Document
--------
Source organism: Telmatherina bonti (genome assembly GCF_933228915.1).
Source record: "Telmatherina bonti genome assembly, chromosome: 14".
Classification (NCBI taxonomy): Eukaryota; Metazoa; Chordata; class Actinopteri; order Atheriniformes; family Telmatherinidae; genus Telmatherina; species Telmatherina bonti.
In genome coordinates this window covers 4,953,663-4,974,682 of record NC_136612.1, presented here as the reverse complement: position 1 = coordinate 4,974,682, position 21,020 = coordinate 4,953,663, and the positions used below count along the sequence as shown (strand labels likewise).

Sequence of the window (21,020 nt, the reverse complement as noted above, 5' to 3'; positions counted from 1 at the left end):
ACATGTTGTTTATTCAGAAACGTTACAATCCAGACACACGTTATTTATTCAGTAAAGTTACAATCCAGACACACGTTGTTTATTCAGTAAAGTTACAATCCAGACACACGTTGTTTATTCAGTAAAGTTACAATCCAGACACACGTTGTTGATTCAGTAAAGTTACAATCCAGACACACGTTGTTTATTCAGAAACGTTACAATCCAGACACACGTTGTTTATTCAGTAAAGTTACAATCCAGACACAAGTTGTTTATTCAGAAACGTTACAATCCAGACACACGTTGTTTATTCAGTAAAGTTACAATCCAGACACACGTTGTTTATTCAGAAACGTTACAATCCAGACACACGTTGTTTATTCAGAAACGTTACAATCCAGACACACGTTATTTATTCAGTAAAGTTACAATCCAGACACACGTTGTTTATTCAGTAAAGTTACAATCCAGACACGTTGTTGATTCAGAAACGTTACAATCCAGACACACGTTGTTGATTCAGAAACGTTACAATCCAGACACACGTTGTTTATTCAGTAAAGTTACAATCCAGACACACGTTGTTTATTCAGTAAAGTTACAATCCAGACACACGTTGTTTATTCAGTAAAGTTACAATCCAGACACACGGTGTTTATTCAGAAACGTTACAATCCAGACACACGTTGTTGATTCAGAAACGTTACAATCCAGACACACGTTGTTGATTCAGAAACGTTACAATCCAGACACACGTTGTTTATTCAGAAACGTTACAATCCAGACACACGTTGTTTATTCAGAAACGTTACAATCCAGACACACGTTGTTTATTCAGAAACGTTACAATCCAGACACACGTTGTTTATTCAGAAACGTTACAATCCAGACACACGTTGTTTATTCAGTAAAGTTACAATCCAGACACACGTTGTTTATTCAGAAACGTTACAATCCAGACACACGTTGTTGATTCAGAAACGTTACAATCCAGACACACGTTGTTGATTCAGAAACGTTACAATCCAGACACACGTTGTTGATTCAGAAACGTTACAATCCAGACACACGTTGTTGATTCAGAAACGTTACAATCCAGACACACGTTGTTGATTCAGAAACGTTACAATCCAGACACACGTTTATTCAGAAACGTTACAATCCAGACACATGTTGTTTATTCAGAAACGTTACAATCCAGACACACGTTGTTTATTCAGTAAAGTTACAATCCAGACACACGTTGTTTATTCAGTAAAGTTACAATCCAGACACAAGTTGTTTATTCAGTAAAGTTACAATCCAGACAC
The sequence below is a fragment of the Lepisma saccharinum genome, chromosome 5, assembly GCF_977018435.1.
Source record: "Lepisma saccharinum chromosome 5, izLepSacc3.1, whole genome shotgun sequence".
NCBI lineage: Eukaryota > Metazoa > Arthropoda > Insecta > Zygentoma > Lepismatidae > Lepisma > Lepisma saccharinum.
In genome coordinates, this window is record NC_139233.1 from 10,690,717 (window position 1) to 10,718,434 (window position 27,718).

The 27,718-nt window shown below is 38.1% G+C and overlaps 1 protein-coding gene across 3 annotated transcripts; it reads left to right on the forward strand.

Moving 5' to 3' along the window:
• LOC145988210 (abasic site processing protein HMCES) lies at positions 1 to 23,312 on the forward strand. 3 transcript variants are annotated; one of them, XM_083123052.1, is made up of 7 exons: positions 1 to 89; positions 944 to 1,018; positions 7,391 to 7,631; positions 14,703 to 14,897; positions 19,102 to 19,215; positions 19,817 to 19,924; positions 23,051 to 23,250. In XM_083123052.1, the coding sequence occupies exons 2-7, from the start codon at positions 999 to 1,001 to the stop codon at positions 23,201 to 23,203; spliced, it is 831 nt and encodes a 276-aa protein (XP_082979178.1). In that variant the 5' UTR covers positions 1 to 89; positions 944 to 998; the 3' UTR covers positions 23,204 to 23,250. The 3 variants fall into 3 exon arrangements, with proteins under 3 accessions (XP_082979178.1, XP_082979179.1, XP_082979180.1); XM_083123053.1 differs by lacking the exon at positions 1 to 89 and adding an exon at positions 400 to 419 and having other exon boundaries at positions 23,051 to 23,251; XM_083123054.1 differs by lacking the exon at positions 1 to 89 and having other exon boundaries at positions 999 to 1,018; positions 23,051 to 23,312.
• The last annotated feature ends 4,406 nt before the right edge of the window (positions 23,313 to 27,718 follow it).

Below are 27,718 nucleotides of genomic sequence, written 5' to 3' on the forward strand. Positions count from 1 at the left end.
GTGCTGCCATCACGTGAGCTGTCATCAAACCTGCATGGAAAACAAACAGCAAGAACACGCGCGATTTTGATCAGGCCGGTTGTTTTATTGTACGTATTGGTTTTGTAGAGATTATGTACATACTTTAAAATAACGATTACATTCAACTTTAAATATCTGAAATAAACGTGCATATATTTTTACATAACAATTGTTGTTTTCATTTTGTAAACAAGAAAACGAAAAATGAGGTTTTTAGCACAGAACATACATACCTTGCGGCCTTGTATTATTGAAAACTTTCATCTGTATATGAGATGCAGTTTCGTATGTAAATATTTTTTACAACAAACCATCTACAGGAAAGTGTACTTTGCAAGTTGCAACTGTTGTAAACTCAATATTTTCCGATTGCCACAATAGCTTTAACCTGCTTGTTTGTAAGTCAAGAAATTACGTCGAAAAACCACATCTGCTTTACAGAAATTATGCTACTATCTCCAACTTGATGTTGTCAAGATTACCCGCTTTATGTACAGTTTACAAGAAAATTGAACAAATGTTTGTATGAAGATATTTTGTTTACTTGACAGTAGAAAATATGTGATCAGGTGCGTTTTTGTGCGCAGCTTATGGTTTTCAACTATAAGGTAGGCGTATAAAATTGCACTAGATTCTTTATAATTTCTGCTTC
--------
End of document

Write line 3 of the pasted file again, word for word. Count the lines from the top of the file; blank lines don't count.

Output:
Classification (NCBI taxonomy): Eukaryota; Metazoa; Chordata; class Actinopteri; order Atheriniformes; family Telmatherinidae; genus Telmatherina; species Telmatherina bonti.